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One of the greatest perks of expat life is the travel. Proximity to places we only dreamed about visiting from the States means we can hop on a plane or roll down the highway from our little Lux and be anywhere in Western Europe within hours. Our four kids are young (aged nine and under)…one just took her first steps; they’re all small enough that they still want to cuddle before the light goes out. 

This year, we’ve traveled a lot. A real lot, and it’s fabulous! But it’s definitely not always easy. Let’s face it — sometimes it’s a total sh*tshow.

A quick weekend can take months to plan, weeks of preparation, days to pack. The final hour before departure is occasionally far from glamorous. “Did you grab the passports?” “Kids, get in the car!” “We’re running behind!” By the time we leave for the airport or load up in the van, I’m usually exhausted from dragging around suitcases, running up and down two flights of stairs for hours in a frenzy to accomplish as much as possible while the baby naps.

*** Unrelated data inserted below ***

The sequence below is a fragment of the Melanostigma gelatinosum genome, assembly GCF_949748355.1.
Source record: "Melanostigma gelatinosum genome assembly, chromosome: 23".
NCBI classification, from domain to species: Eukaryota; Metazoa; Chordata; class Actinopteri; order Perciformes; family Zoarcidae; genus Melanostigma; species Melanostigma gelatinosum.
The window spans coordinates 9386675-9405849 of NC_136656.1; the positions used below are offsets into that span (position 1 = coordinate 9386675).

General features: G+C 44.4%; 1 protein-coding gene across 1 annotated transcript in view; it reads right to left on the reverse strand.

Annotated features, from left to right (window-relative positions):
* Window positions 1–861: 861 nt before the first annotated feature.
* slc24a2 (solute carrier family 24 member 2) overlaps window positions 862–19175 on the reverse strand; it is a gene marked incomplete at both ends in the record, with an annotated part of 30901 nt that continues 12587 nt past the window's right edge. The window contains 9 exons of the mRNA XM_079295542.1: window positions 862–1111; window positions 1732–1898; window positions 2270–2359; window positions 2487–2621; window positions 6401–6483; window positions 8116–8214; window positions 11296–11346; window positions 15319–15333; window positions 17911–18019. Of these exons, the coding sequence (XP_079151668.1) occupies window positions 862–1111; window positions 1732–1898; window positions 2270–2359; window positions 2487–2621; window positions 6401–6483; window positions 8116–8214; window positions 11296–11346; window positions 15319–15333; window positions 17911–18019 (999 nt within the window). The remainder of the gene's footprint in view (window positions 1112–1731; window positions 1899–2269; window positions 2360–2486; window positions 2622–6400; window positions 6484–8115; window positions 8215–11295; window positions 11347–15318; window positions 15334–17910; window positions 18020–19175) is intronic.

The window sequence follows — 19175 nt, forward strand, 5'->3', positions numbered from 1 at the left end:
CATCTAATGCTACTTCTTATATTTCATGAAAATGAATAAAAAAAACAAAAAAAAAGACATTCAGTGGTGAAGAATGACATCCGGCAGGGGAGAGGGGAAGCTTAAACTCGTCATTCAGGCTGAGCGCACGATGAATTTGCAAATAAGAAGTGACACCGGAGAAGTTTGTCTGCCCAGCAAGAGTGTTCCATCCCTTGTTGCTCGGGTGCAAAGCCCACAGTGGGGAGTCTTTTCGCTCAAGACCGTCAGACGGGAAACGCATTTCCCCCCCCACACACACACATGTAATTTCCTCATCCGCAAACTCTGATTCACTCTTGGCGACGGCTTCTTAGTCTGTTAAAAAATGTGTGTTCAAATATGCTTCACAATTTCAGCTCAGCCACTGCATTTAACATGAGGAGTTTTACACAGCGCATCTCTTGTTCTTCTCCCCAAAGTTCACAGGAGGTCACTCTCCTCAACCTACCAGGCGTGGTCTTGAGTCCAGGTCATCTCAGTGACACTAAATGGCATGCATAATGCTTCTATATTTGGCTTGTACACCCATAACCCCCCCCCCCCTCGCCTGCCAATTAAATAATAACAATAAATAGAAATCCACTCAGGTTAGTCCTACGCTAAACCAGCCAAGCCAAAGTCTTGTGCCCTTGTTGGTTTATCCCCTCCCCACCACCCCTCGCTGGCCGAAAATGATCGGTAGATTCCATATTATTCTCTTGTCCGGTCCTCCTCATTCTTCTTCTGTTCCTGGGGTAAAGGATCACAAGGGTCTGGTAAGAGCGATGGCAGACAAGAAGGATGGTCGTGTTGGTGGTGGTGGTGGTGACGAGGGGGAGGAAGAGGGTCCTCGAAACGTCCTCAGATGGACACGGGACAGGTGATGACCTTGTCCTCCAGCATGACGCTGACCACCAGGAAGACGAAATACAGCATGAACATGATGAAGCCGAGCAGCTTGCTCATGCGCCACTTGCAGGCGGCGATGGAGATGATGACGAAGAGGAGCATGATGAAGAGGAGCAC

packing

And once we arrive at our destination after a travel day, actually moving four kids from point A to point B is an exercise in crowd management. From the elevator to the restrooms, through security or crowds, onto trams, up stairs, down escalators, onto planes, out of cabs, across streets, away from deadly ledges (this is a biggie in Europe where most everything is “at-your-own-risk”)…. And the only way the baby will nap while we sightsee is if I carry all 21-pounds of her on my body for hours like a pack mule.

So why do we do it? And why do we keep doing it? It’s so much work. No one sleeps quite as well, even though we rent flats with multiple bedrooms and we travel with an entire suitcase that’s filled with white-noise, night lights and monitors.

Why? Why??

Because it’s incredible. It brings our family together like nothing else has or possible could. We’re explorers, a registered team in our very own Amazing Race. We’re navigating the unknown. Making memories.